Why study student driver education?
It is important that young people have an understanding of the importance of studying student driver education within a broader 'health and life skills' focus. This section offers the opportunity to explore students' interests and motivation levels as they relate to student driver education.
This section also explores the concept that driving is a privilege that carries with it particular responsibilities, including obeying the road rules and protecting passengers, property and other road users. It also looks at why young people are at the greatest level of risk on our roads.
In recent years road safety education for young adolescents has focused on risk-taking behaviour, primarily in the context of behaviour on and around the roads. The emphasis has been on increasing young people's level of skill as it relates to decision making and problem solving in risk-taking situations.
Driving is an incredibly complex task; however, it is often dismissed as being easy. There are a range of social skills (communication with other drivers, courteous road-safe behaviour), emotional skills (confidence with driving ability, managing stress), physical skills (steering, braking, scanning, indicating) and decision-making skills (when to brake, when to indicate, how close to follow, how to manage driving hazards) that are used when driving.
Students may need to develop their understanding of the differences between rights (something to which you have a just claim), privileges (something granted to a particular person or group) and responsibilities (something for which you have a legal or moral obligation). Students could be asked to provide examples of each in the context of driving. Students should be reminded that all drivers are expected to drive safely and responsibly, that age and inexperience are not an excuse, and that all road users have a right to be safe.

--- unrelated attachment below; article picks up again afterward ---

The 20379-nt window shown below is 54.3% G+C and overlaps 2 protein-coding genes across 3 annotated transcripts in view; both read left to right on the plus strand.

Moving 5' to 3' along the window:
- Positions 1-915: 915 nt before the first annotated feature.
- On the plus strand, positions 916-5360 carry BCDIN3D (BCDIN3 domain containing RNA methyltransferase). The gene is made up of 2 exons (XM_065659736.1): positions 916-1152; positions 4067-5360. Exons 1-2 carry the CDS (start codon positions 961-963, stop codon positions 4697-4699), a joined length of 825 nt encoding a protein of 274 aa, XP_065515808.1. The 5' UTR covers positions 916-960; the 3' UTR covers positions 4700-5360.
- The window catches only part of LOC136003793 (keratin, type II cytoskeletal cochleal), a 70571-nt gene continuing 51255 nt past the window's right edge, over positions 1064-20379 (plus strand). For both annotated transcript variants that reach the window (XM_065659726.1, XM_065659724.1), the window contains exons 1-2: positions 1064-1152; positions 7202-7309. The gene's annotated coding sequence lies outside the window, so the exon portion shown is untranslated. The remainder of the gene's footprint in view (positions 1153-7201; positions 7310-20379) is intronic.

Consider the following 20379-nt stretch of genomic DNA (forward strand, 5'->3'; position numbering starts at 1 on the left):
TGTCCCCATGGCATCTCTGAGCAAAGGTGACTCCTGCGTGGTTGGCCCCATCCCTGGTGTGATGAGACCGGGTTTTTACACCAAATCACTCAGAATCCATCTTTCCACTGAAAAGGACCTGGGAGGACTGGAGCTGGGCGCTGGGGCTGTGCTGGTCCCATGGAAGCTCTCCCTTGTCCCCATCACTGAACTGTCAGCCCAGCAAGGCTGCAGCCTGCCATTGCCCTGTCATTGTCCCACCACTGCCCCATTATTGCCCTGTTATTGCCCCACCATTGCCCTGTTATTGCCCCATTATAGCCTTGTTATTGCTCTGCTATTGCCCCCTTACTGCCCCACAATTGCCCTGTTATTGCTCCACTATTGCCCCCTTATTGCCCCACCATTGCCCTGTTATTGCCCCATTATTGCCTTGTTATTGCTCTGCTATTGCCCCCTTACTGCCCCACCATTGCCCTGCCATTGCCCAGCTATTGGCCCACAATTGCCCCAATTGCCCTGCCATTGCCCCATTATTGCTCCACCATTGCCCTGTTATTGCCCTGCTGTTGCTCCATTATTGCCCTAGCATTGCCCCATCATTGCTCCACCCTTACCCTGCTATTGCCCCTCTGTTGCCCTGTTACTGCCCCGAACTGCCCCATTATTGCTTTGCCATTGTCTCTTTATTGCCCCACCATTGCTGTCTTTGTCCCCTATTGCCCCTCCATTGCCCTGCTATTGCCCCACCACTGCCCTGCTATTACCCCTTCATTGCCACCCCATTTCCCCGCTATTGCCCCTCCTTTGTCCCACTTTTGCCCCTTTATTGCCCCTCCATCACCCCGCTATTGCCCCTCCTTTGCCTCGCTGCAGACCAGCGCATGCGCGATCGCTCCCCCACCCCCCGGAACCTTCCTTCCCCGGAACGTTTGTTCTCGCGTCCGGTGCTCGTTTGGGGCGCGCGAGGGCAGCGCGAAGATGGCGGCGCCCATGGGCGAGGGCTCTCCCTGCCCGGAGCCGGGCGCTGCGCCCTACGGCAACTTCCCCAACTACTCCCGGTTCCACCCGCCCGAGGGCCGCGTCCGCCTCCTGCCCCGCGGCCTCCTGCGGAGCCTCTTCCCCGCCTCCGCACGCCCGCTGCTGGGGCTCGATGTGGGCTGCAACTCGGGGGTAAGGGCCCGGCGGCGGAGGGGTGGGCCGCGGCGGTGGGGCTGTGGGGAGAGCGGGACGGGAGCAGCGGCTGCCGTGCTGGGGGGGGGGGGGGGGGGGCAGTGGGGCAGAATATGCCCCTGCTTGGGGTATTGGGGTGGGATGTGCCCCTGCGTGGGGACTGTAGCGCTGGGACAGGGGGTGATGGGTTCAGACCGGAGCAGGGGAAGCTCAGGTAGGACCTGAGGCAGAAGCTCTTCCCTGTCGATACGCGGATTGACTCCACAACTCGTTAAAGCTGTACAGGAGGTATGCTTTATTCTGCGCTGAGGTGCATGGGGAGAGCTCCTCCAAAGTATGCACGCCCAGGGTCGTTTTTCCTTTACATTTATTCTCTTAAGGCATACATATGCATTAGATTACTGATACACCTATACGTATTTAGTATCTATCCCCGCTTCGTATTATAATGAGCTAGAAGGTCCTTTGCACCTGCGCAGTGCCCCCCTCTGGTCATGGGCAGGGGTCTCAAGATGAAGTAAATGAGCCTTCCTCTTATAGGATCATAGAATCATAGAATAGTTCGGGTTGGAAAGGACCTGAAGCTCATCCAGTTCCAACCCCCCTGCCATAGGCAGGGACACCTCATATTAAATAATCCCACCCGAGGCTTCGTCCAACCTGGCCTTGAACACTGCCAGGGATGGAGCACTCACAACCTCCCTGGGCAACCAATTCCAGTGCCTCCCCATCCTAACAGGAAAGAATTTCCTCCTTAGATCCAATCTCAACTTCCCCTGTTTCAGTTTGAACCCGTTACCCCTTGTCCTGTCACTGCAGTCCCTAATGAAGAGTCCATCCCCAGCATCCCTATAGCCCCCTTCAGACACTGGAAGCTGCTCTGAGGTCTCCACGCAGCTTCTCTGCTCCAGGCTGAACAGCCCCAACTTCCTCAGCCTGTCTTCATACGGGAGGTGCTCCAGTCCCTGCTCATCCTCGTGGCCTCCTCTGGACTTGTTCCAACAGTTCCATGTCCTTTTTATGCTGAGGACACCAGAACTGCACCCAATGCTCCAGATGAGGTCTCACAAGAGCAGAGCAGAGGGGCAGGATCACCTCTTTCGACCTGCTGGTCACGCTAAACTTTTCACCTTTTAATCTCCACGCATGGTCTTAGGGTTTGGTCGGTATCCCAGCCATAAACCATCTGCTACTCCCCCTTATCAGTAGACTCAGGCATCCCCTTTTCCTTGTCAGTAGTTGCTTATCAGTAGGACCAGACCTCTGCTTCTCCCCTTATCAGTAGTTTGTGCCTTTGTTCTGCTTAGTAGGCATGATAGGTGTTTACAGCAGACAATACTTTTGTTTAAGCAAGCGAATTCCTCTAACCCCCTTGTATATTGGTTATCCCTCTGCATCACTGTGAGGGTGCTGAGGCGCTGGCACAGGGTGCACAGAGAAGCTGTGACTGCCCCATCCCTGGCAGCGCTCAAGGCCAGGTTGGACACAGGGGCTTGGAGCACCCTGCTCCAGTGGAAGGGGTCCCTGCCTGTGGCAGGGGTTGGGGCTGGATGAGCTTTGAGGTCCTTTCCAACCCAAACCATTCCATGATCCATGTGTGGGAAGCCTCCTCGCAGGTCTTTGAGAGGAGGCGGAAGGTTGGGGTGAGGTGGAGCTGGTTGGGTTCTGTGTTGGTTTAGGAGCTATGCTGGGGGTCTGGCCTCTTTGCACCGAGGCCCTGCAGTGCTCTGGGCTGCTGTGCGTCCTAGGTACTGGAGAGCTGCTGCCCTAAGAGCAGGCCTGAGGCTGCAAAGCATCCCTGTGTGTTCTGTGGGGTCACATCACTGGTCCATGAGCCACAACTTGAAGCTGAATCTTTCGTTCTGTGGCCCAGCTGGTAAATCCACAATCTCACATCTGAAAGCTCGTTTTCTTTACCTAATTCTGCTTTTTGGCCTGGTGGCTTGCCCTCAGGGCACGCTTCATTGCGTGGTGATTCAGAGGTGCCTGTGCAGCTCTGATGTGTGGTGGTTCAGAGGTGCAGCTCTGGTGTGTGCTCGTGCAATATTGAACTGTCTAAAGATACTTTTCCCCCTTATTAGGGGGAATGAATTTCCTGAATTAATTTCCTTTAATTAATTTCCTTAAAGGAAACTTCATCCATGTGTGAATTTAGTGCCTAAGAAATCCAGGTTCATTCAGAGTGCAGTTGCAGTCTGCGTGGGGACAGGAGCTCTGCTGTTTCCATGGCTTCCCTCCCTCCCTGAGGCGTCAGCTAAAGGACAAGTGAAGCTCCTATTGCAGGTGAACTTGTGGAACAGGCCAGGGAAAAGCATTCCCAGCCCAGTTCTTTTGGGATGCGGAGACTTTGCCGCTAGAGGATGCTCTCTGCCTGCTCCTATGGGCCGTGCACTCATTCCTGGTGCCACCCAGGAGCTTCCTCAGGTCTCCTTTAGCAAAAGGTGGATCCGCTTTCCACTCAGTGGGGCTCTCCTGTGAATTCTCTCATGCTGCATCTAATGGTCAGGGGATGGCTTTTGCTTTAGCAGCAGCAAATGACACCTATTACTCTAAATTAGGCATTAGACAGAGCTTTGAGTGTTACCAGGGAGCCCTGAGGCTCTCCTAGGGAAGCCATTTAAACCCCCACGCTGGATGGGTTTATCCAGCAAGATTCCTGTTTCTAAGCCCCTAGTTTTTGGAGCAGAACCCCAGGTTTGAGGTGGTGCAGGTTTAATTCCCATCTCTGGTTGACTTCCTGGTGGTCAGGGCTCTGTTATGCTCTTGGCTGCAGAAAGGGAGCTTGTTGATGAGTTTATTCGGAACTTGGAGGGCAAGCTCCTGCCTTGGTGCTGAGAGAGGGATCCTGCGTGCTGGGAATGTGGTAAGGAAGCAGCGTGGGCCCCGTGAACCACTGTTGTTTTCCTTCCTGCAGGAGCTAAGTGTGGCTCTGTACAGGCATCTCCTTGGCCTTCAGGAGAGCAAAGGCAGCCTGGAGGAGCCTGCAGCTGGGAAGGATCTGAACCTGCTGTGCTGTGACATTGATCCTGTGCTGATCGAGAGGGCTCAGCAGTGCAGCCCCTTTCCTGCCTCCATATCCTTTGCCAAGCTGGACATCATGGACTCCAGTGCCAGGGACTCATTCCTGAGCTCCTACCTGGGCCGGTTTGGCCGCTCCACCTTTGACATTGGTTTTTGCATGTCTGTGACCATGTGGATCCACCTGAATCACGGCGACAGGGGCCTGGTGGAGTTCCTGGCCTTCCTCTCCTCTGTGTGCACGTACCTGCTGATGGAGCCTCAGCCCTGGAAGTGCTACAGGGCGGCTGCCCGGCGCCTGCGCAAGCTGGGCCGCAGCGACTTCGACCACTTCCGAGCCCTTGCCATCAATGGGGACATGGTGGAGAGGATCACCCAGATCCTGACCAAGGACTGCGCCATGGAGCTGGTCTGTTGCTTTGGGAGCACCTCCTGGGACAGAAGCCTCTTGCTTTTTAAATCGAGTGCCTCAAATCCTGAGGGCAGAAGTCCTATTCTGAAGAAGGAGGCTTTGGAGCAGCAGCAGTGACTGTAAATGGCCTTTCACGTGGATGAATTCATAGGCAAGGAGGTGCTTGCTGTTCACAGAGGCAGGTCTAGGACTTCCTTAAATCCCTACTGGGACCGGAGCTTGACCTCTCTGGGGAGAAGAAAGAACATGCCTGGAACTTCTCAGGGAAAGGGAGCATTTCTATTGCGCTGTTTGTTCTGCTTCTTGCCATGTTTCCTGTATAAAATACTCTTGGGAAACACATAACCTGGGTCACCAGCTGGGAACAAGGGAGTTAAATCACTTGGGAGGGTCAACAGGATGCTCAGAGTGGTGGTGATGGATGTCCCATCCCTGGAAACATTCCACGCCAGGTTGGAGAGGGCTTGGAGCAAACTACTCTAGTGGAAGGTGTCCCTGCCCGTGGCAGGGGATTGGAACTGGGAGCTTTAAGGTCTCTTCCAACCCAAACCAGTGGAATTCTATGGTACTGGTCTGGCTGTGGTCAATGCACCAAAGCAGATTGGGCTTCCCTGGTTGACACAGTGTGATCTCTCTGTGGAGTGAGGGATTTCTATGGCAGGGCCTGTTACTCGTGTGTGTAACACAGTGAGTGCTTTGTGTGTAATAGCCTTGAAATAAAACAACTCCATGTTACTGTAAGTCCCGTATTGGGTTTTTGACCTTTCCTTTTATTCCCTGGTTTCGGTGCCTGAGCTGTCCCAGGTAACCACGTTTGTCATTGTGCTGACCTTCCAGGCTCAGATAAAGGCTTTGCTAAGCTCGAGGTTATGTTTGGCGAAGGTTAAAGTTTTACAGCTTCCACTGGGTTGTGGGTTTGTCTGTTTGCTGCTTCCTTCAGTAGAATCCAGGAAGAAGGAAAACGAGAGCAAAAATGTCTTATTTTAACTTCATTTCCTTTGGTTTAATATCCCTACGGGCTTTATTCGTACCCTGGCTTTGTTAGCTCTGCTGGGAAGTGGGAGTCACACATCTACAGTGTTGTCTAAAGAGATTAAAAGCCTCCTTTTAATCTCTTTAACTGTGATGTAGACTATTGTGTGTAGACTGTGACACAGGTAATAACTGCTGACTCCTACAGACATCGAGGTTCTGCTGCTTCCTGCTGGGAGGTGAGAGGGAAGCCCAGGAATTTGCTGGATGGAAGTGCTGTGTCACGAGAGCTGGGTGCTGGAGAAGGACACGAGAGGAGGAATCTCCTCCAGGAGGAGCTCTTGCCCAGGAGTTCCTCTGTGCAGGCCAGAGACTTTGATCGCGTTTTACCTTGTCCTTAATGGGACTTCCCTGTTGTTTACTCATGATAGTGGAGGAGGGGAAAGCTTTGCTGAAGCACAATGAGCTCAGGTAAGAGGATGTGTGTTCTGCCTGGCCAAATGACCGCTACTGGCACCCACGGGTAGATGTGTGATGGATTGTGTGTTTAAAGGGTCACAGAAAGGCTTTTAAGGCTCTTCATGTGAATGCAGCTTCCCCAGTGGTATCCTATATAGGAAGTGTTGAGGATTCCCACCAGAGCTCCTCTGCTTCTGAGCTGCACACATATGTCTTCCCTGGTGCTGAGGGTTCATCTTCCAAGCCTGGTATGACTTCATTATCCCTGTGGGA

There are many different types of vehicles on the road and they all need to be considered in different ways. For example, students should realise that drivers of heavy vehicles have different needs from cyclists. Likewise, motorbike riders will have different needs from those of bus drivers. Drivers of heavy vehicles require more space and distance to manoeuvre while cyclists are particularly concerned with parked vehicles (doors opening as they cycle past) and other road users sharing the road. Motorbike riders are not always easy to see and buses may often stop on the side of the road. Pedestrians are also road users and are particularly vulnerable to all traffic. As drivers, students will need to constantly consider the needs of all other people on the road.
Students discuss the reasons as to why they want to get their learner licence. They also discuss reasons why they might not want to get their licence. The responses are collated for future reference.
Students identify the range of tasks a driver may be required to undertake in the process of driving. They discuss the range of decisions drivers are faced with during the driving task.
Students develop a list of all the reasons why young people may or may not want to get their learner licence. They also debate the issue of whether driving is a right or a privilege.
Students examine the statistics and identify which age group is at a greater risk of being involved in a motor vehicle crash. They discuss why this might be so. They then discuss the question 'what makes a good driver?'.
Students identify the various needs of the drivers/riders of different types of vehicles. They then discuss the particular difficulties drivers/riders have while sharing the road with other vehicles. Students discuss consequences of failing to consider other road users.